A saying that was prevalent in my childhood was “waste not, want not”. The underlying idea of this is that you shouldn’t let anything go to waste. It was something that I was often told at the dinner table – meaning ‘don’t leave anything on your plate’. I suppose that when food was a little less abundant than it is now, that was a good idea, but as time goes on, the years pass, and I can see and feel the effects of a slowing metabolism, that previously good advice really seems to be missing the point. Just because we produce something, doesn’t mean we should consume it – but that creates waste. So maybe we should only consume and so produce what we need.
Part of my mindset that I apply in my consulting work day-to-day is ‘Lean Thinking’. To me this is the philosophy that underpins lean manufacturing and is an approach for efficient working that is finding its way into many industries and businesses; it is no longer restricted to manufacturing – it is benefitting every form of human endeavour.
The father of lean, Taiichi Ohno of the Toyota Production Systems, identified 7 Wastes*, and while there are many authors that have tried to rewrite these for different working environments, these original 7 still hold true and can be applied in any situation. An eighth has recently been added: the waste of human potential, and it seems to be sticking to the pack. Anyway, I thought that these wastes would be an excellent foundation for a series of blogs; the 8th has already been the inspiration behind many of my previous posts. Have you noticed?
So, back to ‘waste not, want not’, and the first of the Big 7 wastes: ‘overproduction’. This is the most insidious of all the wastes and is often the cause of the others. The reason we ‘overproduce’ (and we all do – don’t deny it) every day, is human nature. What else? Overproduction is simply that: producing more than we need, or sooner than we need it. It’s in our natures – our human natures. We are hard-wired to expect scarcity – and for most of the time that humans have been on the earth, that has been our experience. We gather, we collect, we hoard, we make more than we need. All because we are hard-wired to survive, and we think that having a little extra while it’s available will carry us through when times are tough – as inevitably they would be. But we have done such a good job of creating civilisations and economies that our survival instinct is now working against us.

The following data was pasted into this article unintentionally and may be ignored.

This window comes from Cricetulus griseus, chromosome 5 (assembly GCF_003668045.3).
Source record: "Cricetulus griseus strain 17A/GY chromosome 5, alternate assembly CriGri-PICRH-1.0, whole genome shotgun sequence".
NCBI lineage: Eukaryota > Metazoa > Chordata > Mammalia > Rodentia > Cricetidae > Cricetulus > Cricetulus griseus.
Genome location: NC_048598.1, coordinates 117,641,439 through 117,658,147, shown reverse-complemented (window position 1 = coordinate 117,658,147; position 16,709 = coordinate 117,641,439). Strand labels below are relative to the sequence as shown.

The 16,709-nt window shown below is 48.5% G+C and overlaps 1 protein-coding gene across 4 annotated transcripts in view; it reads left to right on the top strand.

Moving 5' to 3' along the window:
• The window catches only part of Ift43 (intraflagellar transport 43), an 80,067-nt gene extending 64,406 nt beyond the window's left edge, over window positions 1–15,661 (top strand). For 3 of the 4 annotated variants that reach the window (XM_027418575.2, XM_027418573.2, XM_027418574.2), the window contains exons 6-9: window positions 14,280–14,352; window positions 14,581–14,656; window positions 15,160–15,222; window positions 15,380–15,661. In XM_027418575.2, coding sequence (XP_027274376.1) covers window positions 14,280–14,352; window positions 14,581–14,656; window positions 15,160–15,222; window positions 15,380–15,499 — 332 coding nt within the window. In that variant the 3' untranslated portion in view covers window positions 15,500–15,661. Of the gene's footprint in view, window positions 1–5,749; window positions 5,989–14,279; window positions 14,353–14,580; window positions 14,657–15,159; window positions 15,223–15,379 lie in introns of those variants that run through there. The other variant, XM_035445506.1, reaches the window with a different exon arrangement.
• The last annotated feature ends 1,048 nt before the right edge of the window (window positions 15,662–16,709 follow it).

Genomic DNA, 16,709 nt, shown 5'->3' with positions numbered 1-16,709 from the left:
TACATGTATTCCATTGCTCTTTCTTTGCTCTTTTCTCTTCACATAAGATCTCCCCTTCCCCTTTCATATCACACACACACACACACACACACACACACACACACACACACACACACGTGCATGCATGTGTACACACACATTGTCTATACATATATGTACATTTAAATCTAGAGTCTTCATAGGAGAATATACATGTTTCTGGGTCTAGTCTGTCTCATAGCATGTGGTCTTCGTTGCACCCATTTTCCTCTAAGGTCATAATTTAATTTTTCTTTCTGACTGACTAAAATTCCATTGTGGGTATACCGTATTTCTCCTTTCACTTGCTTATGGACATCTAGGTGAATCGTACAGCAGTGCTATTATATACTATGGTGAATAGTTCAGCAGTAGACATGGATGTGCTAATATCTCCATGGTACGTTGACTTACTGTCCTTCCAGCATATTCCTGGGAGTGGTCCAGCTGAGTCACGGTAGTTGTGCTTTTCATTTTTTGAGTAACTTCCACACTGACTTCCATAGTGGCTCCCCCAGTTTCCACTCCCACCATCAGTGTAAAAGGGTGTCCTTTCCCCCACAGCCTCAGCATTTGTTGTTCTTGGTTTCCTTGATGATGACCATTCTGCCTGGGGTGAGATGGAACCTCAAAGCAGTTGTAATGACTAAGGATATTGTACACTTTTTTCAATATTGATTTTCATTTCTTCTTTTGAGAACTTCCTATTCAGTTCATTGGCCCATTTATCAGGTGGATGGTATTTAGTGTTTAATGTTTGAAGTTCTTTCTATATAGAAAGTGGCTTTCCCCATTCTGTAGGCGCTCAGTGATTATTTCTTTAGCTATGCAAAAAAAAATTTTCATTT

Here are a few examples of overproduction: making a pot of coffee when you just need a single cup, printing out 10 copies of an agenda for a meeting just in case people haven’t brought their own, making things in batches (eg muffins) especially big batches, ordering large quantities of items and maybe sooner than we need because of uncertainty about getting those items when we really need them. Some of these may seem trivial, but when you transfer that approach or instinct to business activities and high-cost items, then the waste and the cost of waste can become huge. It’s not just the cost of the item itself that you have not consumed or used: there is the opportunity cost, you have to dispose of it, store it, move it around, work around it. And it is each of these knock-on effects that constitute the other wastes – and they, in turn, have costs associated with them.
So, while it is great to find a use for overproduced items (invite people in to share your excess coffee and muffins) so that they don’t go to waste (waste not, want not), it would be far better to not overproduce the items in the first place, and just produce fresh coffee and muffins when you have guests. Take a look around your office or workplace and identify all the things that are there ‘just in case’, or ‘just because’ that’s the way we do things. Prepare to shock yourself. Then ask yourself: “how much is all that costing me over a year” – both directly and indirectly.
Are you guilty-as-charged?
* The 7+1 Wastes are: Overproduction, Over-processing, Defects, Waiting, Inventory, Transport, Motion and Human Potential